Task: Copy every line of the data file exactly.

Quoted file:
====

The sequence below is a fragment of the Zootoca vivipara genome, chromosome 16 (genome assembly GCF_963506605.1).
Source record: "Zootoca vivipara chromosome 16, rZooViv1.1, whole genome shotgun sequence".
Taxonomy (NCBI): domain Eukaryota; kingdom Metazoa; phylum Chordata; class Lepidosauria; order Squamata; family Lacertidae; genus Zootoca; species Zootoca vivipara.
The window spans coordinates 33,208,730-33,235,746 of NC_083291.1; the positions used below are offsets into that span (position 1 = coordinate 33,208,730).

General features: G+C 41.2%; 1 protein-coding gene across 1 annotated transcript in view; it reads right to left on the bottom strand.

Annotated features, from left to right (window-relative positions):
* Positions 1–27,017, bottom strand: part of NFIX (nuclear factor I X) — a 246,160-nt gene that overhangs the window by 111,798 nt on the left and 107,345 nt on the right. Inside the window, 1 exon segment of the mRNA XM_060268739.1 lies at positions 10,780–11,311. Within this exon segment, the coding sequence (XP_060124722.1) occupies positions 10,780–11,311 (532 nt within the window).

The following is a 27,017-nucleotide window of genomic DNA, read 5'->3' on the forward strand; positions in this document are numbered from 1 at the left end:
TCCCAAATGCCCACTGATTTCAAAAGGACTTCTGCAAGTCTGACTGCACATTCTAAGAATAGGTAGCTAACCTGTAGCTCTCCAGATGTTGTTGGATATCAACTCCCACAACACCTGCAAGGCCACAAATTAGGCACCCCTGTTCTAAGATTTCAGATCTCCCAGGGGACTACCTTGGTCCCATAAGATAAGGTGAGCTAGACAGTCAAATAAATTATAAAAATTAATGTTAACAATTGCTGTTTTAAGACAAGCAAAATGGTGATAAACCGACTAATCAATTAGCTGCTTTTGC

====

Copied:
The sequence below is a fragment of the Zootoca vivipara genome, chromosome 16 (genome assembly GCF_963506605.1).
Source record: "Zootoca vivipara chromosome 16, rZooViv1.1, whole genome shotgun sequence".
Taxonomy (NCBI): domain Eukaryota; kingdom Metazoa; phylum Chordata; class Lepidosauria; order Squamata; family Lacertidae; genus Zootoca; species Zootoca vivipara.
The window spans coordinates 33,208,730-33,235,746 of NC_083291.1; the positions used below are offsets into that span (position 1 = coordinate 33,208,730).

General features: G+C 41.2%; 1 protein-coding gene across 1 annotated transcript in view; it reads right to left on the bottom strand.

Annotated features, from left to right (window-relative positions):
* Positions 1–27,017, bottom strand: part of NFIX (nuclear factor I X) — a 246,160-nt gene that overhangs the window by 111,798 nt on the left and 107,345 nt on the right. Inside the window, 1 exon segment of the mRNA XM_060268739.1 lies at positions 10,780–11,311. Within this exon segment, the coding sequence (XP_060124722.1) occupies positions 10,780–11,311 (532 nt within the window).

The following is a 27,017-nucleotide window of genomic DNA, read 5'->3' on the forward strand; positions in this document are numbered from 1 at the left end:
TCCCAAATGCCCACTGATTTCAAAAGGACTTCTGCAAGTCTGACTGCACATTCTAAGAATAGGTAGCTAACCTGTAGCTCTCCAGATGTTGTTGGATATCAACTCCCACAACACCTGCAAGGCCACAAATTAGGCACCCCTGTTCTAAGATTTCAGATCTCCCAGGGGACTACCTTGGTCCCATAAGATAAGGTGAGCTAGACAGTCAAATAAATTATAAAAATTAATGTTAACAATTGCTGTTTTAAGACAAGCAAAATGGTGATAAACCGACTAATCAATTAGCTGCTTTTGC